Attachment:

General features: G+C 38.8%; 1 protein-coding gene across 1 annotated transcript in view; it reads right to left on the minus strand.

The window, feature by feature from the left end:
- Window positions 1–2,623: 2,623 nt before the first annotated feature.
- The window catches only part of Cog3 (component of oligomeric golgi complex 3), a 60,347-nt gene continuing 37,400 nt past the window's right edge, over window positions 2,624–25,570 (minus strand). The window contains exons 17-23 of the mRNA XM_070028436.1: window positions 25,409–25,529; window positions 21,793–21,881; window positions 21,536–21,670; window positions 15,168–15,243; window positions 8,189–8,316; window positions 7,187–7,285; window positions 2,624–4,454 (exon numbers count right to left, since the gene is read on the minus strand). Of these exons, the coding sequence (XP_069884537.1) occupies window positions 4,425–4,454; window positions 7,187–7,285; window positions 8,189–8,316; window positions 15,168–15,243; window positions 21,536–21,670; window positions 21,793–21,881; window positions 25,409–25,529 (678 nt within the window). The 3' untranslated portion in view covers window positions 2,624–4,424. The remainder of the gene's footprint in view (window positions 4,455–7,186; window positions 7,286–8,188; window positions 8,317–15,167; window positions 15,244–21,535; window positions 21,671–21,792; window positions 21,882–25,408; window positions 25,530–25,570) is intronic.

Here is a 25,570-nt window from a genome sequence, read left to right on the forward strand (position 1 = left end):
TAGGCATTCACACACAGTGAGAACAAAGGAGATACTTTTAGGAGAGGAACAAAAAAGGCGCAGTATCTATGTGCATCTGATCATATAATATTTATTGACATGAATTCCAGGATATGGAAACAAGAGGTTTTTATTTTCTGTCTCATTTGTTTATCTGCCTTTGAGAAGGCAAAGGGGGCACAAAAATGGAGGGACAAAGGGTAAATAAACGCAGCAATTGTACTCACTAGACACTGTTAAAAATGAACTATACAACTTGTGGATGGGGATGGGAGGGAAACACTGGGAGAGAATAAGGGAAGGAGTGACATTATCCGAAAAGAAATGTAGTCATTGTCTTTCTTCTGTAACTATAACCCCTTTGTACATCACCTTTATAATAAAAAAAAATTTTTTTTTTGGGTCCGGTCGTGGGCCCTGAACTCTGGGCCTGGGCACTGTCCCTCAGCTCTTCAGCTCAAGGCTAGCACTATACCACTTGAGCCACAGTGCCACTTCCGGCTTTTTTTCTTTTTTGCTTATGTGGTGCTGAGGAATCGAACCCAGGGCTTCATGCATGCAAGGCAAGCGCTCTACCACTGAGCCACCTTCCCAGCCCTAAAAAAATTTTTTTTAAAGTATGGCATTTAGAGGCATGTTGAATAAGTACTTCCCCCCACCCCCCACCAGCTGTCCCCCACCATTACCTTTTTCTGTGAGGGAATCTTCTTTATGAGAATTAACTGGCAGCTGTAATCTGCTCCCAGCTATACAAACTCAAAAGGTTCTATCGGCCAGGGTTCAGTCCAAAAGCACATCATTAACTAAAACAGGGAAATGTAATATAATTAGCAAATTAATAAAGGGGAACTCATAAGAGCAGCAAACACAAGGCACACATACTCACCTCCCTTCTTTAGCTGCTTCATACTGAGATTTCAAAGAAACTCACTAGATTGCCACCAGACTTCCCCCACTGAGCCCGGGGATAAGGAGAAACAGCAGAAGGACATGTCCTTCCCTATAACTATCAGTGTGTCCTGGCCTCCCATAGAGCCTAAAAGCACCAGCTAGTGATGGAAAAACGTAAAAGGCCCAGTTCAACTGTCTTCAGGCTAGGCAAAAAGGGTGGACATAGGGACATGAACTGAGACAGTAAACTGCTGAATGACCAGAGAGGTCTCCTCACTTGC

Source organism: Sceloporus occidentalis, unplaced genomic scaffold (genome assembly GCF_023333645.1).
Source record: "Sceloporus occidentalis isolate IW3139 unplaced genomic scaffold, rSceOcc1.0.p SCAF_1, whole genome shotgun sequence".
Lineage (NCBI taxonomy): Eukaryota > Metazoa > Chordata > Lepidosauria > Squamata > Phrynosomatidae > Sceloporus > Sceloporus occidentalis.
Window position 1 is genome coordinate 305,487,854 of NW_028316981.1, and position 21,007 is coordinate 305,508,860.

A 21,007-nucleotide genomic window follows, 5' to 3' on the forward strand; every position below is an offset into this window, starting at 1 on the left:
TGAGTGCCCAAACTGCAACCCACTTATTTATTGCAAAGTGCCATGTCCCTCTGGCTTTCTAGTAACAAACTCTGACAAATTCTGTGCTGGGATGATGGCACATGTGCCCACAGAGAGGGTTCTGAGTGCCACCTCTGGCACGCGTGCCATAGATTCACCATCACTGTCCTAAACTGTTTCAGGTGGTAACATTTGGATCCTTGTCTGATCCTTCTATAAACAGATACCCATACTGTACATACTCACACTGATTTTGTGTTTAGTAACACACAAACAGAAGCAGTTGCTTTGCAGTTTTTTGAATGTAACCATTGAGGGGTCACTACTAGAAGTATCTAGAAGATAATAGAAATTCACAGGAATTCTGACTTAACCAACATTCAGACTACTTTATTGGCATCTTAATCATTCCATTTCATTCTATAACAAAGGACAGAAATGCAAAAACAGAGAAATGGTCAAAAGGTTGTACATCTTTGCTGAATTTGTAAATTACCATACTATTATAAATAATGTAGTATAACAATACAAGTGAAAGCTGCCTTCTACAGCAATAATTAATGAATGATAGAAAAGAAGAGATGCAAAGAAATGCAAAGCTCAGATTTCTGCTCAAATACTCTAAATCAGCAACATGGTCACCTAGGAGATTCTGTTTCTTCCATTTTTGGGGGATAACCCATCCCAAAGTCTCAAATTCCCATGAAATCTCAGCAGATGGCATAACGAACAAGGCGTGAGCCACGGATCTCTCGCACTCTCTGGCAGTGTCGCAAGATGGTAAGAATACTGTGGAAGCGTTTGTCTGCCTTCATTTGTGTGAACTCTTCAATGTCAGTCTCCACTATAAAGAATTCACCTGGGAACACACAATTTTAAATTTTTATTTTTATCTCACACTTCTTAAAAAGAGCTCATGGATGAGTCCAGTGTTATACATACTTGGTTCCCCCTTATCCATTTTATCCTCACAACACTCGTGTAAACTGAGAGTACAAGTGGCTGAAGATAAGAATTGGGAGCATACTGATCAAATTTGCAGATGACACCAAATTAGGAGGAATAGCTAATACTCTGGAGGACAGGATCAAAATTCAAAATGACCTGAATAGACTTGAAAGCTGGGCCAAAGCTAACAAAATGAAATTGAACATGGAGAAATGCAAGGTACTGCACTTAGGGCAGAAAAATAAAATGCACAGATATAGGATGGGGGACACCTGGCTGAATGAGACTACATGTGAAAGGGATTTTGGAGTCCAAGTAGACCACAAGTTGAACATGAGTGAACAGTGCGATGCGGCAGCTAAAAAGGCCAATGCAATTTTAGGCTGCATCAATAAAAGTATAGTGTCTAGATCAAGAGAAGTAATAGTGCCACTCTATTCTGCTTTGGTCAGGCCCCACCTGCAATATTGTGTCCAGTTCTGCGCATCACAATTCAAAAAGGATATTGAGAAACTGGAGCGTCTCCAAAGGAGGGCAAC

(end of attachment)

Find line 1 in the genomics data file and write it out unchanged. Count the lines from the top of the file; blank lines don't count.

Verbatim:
General features: G+C 38.8%; 1 protein-coding gene across 1 annotated transcript in view; it reads right to left on the minus strand.